After months of feuding, Ecuador’s president is ousted by his party

Quito – Ecuador. April 2, 2017. Ecuadorian politician Lenin Moreno gives a speech during a rally – Editorial credit: GARY GRANJA /

Soledad Stoessel, National University of La Plata

After months of internal dissent and public feuding, Ecuador’s president, Lenin Moreno, has been kicked out of his party, the Alianza Pais. He will remain in office, though, and the decision – technically justified by Moreno’s absence from several meetings – is being hotly contested within the party.

Moreno served as vice president for six years under Rafael Correa, the popular and charismatic founder of the left-wing Alianza Pais party. In April 2017, he was narrowly elected as the successor to Correa’s administration, which oversaw the most stable political period of Ecuador’s democratic history.

During his presidential campaign against the conservative banker Guillermo Lasso, there were already signs that Moreno was distancing himself from Correa. But at the time, these subtle political shifts seemed necessary to win an extremely tight race on a continent where the once-powerful Left is now ailing.

Now, after executing a shocking breakaway from both the Alianza Pais platform and its supreme leader, Correa, the party is taking action against him. This political turnaround is complicating Ecuador’s democratic transition and unraveling the powerful Alianza Pais.

The outstretched hand

Elected by just 2.3 points over Lasso, Moreno knew his administration would face serious challenges – among them, governing a highly polarized nation.

To tackle them, candidate Moreno seemed to think that demonstrating autonomy from Correa was a must-do. On the campaign trail, Moreno promised voters “national reconciliation,” “an outstretched hand” and “continuity with change.” Commentators took to calling this stratagem the “de-Correafication” of Ecuador.

Once in office, that process expanded. The president has now engaged every social and political force that Correa’s administration had considered “the opposition,” from the indigenous movement to the financial sector and media conglomerates.

Moreno has also held talks with opposition parties and the Ecuadorian Business Committee, a lobby that had urged the Correa government, which spent heavily on social welfare, to curb public expenditures.

Pivot time

Conversation led to action. Moreno acceded to financial sector demands that private banks be allowed to work with digital cash. In Ecuador, all electronic payments had previously been controlled by the central bank.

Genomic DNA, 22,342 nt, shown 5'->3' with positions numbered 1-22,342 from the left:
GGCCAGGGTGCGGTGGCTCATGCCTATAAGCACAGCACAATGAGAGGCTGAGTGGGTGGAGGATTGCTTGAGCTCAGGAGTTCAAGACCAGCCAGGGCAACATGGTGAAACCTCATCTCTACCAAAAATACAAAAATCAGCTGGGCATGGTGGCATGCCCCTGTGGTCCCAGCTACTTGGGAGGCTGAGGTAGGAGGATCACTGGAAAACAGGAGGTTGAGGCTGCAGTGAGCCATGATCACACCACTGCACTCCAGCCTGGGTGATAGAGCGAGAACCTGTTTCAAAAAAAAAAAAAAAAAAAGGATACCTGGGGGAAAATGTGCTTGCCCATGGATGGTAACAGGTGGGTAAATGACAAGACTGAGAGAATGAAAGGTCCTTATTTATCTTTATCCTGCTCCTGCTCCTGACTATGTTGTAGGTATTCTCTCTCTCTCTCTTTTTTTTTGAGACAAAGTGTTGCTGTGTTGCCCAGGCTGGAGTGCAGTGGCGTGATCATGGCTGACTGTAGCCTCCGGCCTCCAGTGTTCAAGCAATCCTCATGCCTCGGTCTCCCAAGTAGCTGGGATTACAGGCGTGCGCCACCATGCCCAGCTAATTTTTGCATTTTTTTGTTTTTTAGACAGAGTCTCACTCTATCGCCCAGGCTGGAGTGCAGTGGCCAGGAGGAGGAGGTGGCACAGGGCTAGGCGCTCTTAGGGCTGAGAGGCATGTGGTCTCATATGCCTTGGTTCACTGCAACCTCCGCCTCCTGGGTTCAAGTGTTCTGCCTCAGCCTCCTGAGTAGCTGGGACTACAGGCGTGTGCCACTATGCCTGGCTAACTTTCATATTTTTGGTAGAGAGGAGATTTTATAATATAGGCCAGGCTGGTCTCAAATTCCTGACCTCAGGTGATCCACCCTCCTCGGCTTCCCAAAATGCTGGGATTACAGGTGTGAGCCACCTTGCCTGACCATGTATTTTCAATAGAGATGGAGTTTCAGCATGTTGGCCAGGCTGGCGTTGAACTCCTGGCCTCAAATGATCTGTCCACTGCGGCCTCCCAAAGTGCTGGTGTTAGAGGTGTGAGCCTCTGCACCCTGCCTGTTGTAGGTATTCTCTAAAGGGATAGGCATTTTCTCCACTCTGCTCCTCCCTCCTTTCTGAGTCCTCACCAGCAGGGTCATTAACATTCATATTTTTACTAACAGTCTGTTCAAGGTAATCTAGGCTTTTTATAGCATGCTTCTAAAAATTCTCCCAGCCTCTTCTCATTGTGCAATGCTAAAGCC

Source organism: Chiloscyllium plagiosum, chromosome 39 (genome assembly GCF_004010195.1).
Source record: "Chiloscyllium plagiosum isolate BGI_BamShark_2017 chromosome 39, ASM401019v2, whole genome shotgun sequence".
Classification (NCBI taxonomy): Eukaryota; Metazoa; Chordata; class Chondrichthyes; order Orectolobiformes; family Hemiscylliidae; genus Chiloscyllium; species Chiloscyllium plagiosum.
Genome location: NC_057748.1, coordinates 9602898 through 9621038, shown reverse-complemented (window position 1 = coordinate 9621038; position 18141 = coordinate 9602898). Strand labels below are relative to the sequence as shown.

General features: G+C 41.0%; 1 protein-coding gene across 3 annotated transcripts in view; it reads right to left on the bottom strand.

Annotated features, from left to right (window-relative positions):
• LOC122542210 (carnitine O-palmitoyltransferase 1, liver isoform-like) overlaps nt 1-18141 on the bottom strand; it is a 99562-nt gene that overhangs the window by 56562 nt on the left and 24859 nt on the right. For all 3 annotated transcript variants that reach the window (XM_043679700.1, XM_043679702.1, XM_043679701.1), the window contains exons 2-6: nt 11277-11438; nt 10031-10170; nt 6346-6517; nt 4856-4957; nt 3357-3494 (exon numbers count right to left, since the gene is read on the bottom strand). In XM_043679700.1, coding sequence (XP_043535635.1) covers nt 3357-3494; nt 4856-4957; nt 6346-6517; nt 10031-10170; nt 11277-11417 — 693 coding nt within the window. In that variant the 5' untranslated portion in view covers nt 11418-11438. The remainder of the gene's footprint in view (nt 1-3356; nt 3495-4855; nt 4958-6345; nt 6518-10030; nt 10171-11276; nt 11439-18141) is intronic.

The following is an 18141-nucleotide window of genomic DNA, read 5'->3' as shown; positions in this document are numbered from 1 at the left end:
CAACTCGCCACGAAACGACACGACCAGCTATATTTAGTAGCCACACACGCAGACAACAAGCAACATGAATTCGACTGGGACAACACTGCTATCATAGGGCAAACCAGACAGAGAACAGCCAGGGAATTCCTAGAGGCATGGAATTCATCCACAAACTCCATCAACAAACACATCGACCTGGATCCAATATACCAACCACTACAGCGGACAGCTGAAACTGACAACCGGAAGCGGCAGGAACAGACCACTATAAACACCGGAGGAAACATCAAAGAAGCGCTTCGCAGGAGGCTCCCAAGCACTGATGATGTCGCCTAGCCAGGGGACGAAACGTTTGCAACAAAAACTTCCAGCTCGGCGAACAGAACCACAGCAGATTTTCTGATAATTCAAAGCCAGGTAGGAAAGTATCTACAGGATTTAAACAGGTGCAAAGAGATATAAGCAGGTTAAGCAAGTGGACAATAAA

He also agreed to introduce reforms to the Communications Act that will protect freedom of expression, acquiescing to calls from media companies that for years did battle with Correa.

Finally, in a nod to austerity, the new president cut civil servant salaries, even though Ecuador ranks among the Latin American nations with the lowest public debt.

Such moves worry the Alianza Pais’s base, who fear that the president is subverting Correa’s self-declared “citizen’s revolution.” If so, he’s doing it without any clear political or economic vision. Moreno’s policies are so incongruous that the right-wing Lasso recently offered to “lend” the president his economic plan.

A public fued

It didn’t take long for Moreno and his powerful predecessor to begin publicly clashing.

In June, Correa began to “editorialize” the Moreno administration in opinion pieces in El Telégrafo newspaper. On Twitter, he implicitly criticized the president as having either a “short memory” or acting “in bad faith.”

Moreno responded in kind. In a public meeting in June, he said, “Now we can breath freely, slowly we will all shed our sheep-like behavior.” He added that “the table is not set…he [Correa] could have been a bit more reasonable about leaving things in better condition.”

The former president quickly took to the internet to condemn the president’s intractability, saying that Moreno’s actions would undo El Correismo – Correa’s self-titled political movement – bow to corporate interests and kill Ecuador’s citizen revolution.

Adding to the chorus was Moreno’s own vice president, Jorge Glas, a Correa insider. In an Aug. 2 public letter, he protested President Moreno’s rapprochement with conservative forces.

All this fueled the new president’s move to break away from El Correismo, even though just months ago Ecuadorian voters opted in favor of Correa’s legacy.

Irreconcilable differences

The resignation, in August, of several senior officials from El Correismo’s progressive wing showed that the government and the political movement were drifting farther apart.

On Oct. 30, Moreno criticized his predecessor’s media policies, which some journalists felt limited freedom of the press. “The media cannot be converted into propaganda tools for the government nor, much less still, a party or political movement,” he said.

He also promised to move forward with a referendum that seems aimed at overturning some of Correa’s reforms and boosting Moreno’s political capital among the conservative base he’ll now depend upon.

On Oct. 31, the growing schism within Ecuador’s Left became an irreparable separation. What happens next – to Alianza Pais and this president’s administration – is anyone’s guess.

The ConversationA version of this article was originally published on Oct. 16, 2017.

Soledad Stoessel, Postdoctoral Researcher, Latin American Political Processes, National University of La Plata

This article was originally published on The Conversation. Read the original article.

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